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Saturday, 22 July, 2000, 00:37 GMT 01:37 UK
Russia offered cash to scrap weapons
Tony Blair and Valdimir Putin
Tony Blair has offered Valdimir Putin monetary help
Prime Minister Tony Blair has announced he is offering 70m aid to help Russia destroy chemical weapons and dispose of unneeded plutonium.

Mr Blair told other world leaders at the G8 summit in Okinawa, Japan, that Russia needed help disposing of the substances.

He and Russian President Vladimir Putin discussed how Russia can dispose of its stockpile of plutonium and 40,000 chemical weapons.

Mr Blair's announcement made good an offer of help he made to former Russian President Boris Yeltsin.

"The legacy of the Cold War has left countries of the former Soviet Union with enormous nuclear problems," said Mr Blair.

Plutonium
Blair said Russia needs help disposing of plutonium
"The environmental, security and proliferation threats they pose do not respect international boundaries."

He said this was why the UK was committing money over the next 10 years to plutonium disposition in Russia.

"We are committing 12m over the next three years to assist Russia with the destruction of its chemical weapons stockpile," he said.

The scale of Russia's problems mean they can be tackled only by the international community "working together", he said.

"G8 has already offered strong support," he added. "I hope that G8 will maintain its momentum by agreeing a schedule of action on plutonium disposition before next year's summit."

During their talks Mr Blair and Mr Putin also discussed banning the sale of diamonds used to fuel civil wars in Africa, and the problems posed by international criminals trading in drugs and running money-laundering rackets.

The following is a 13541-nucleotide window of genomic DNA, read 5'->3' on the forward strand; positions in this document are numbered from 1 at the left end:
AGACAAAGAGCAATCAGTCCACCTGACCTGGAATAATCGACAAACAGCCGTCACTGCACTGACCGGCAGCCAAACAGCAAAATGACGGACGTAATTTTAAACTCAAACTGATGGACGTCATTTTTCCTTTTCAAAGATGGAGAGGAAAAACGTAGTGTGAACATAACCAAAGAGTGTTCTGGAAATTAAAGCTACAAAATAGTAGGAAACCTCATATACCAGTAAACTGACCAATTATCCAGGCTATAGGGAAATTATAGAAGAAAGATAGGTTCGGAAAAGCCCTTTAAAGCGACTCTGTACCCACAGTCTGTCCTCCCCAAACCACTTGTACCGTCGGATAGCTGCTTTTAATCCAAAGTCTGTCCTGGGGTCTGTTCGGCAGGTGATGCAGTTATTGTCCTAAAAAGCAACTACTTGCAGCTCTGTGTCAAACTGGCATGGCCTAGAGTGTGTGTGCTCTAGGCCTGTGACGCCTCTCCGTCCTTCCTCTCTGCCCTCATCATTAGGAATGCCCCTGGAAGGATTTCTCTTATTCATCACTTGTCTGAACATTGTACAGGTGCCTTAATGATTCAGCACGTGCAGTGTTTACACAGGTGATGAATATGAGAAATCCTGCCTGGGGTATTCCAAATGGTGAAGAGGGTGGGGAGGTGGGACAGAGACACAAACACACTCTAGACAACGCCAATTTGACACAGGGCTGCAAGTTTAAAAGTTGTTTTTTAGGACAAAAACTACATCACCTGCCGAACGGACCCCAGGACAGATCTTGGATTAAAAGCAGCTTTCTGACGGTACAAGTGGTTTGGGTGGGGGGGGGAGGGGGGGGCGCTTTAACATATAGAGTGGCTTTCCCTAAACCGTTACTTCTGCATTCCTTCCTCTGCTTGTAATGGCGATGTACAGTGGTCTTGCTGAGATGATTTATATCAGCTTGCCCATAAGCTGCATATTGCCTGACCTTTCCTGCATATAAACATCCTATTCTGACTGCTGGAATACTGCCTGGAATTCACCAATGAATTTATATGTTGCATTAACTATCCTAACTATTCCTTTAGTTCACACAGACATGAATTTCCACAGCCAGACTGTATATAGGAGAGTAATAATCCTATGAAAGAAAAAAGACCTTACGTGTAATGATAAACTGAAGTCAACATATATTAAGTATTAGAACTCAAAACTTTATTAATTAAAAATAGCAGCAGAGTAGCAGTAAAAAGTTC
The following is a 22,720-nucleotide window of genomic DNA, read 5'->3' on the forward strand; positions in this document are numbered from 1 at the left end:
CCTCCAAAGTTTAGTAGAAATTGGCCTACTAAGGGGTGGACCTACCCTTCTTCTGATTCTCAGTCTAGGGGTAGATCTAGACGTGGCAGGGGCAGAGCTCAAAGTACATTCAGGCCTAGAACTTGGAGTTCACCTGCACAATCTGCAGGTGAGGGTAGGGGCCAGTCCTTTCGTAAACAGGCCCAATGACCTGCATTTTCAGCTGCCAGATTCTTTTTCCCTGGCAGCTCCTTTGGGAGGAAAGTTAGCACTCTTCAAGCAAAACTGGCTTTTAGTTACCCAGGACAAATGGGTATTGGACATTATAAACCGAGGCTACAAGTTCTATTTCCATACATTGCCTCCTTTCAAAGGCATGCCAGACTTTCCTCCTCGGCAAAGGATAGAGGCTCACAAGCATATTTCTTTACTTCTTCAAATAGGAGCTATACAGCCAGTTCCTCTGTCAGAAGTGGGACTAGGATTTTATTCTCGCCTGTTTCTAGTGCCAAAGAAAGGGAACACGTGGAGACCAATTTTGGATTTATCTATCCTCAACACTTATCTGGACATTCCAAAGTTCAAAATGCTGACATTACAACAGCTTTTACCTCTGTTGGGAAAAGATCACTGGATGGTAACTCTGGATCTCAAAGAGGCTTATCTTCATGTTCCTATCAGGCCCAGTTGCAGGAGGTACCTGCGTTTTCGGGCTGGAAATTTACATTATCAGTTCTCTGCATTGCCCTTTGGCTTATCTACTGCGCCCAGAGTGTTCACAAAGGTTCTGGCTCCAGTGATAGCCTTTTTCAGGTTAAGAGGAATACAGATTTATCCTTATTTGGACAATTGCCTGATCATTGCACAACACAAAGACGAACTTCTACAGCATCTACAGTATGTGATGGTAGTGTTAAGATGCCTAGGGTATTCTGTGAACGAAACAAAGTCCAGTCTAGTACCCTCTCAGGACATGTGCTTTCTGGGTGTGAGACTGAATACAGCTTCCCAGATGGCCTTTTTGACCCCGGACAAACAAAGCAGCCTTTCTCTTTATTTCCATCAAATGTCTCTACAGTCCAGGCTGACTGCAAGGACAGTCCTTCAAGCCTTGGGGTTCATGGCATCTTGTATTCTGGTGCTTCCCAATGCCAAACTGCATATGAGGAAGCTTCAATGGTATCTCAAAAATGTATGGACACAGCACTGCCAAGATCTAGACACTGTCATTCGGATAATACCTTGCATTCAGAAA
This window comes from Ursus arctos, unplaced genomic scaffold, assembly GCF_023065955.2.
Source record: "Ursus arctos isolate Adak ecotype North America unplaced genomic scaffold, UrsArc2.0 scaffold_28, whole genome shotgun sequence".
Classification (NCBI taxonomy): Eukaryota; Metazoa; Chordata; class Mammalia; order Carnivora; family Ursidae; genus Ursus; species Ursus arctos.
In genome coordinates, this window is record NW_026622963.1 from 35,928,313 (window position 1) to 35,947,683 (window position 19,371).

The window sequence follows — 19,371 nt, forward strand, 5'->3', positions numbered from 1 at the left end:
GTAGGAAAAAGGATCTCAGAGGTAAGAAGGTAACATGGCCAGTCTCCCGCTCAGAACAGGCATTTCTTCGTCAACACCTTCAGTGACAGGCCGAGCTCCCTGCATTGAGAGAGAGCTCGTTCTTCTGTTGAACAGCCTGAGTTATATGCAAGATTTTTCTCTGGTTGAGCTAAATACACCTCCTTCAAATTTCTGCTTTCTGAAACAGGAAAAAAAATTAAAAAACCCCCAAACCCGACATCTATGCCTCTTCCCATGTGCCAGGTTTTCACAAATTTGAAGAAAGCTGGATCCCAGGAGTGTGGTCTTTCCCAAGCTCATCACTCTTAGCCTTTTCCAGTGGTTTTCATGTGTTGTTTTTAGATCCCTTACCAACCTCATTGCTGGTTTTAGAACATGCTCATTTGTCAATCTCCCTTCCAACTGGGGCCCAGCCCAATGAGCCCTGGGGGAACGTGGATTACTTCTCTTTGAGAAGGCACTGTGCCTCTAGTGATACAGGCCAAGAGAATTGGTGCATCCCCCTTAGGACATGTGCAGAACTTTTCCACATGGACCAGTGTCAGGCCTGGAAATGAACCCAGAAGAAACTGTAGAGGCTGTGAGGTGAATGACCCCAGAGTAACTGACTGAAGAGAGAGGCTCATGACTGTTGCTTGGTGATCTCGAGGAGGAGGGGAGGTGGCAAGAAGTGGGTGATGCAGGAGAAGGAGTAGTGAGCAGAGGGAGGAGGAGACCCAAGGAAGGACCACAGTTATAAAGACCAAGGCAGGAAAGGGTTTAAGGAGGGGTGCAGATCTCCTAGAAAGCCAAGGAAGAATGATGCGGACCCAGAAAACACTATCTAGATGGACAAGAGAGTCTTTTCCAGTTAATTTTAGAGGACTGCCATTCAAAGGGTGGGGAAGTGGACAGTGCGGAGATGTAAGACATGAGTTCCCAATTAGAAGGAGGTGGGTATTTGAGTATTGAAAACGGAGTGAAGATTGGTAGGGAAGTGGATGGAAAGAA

US arms pledge

The Russian leader was also in talks with US President Bill Clinton. They focused on arms control and both made a pledge to make cuts in intermediate-range missiles.

It is Mr Putin's first time at the summit with the world's leading industrial nations.

Since 1994 the annual G7 summits have also been attended by Russia, making it the Group of Eight, or G8. But Russia takes part only in the political discussions.

In May this year the UK, US, Russia, China and France all gave an "unequivocal" undertaking to scrap their nuclear arsenals, but set no timetable.

The deal is also dependent on every other nuclear weapon state agreeing to take the same action. They are Israel, Pakistan and Cuba.

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Find out more about the G8 summit in Okinawa

Overview:
Key Stories:
On the agenda:
TALKING POINT
See also:

21 Jul 00 | UK Politics
Blair frustration as debt plea fails
16 Apr 00 | Europe
Putin seeks UK 'co-operation'
20 Jul 00 | Asia-Pacific
Analysis: What will the G8 achieve?
20 Jul 00 | Asia-Pacific
Japan's 500m summit bill
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